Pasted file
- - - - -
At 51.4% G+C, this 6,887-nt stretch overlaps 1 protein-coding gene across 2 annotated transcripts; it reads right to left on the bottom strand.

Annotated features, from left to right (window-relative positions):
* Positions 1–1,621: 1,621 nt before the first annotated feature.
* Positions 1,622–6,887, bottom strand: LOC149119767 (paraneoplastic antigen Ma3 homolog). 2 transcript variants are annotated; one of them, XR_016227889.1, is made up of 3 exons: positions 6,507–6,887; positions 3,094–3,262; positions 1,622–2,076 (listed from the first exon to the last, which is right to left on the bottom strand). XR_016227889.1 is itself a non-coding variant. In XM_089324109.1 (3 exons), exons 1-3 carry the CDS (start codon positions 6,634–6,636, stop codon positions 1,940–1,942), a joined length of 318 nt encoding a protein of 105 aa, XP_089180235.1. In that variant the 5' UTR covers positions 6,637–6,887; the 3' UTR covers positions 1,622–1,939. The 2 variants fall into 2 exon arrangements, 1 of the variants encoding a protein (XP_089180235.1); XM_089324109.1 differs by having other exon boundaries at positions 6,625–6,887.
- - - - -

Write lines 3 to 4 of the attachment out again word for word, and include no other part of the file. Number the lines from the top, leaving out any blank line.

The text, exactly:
* Positions 1–1,621: 1,621 nt before the first annotated feature.
* Positions 1,622–6,887, bottom strand: LOC149119767 (paraneoplastic antigen Ma3 homolog). 2 transcript variants are annotated; one of them, XR_016227889.1, is made up of 3 exons: positions 6,507–6,887; positions 3,094–3,262; positions 1,622–2,076 (listed from the first exon to the last, which is right to left on the bottom strand). XR_016227889.1 is itself a non-coding variant. In XM_089324109.1 (3 exons), exons 1-3 carry the CDS (start codon positions 6,634–6,636, stop codon positions 1,940–1,942), a joined length of 318 nt encoding a protein of 105 aa, XP_089180235.1. In that variant the 5' UTR covers positions 6,637–6,887; the 3' UTR covers positions 1,622–1,939. The 2 variants fall into 2 exon arrangements, 1 of the variants encoding a protein (XP_089180235.1); XM_089324109.1 differs by having other exon boundaries at positions 6,625–6,887.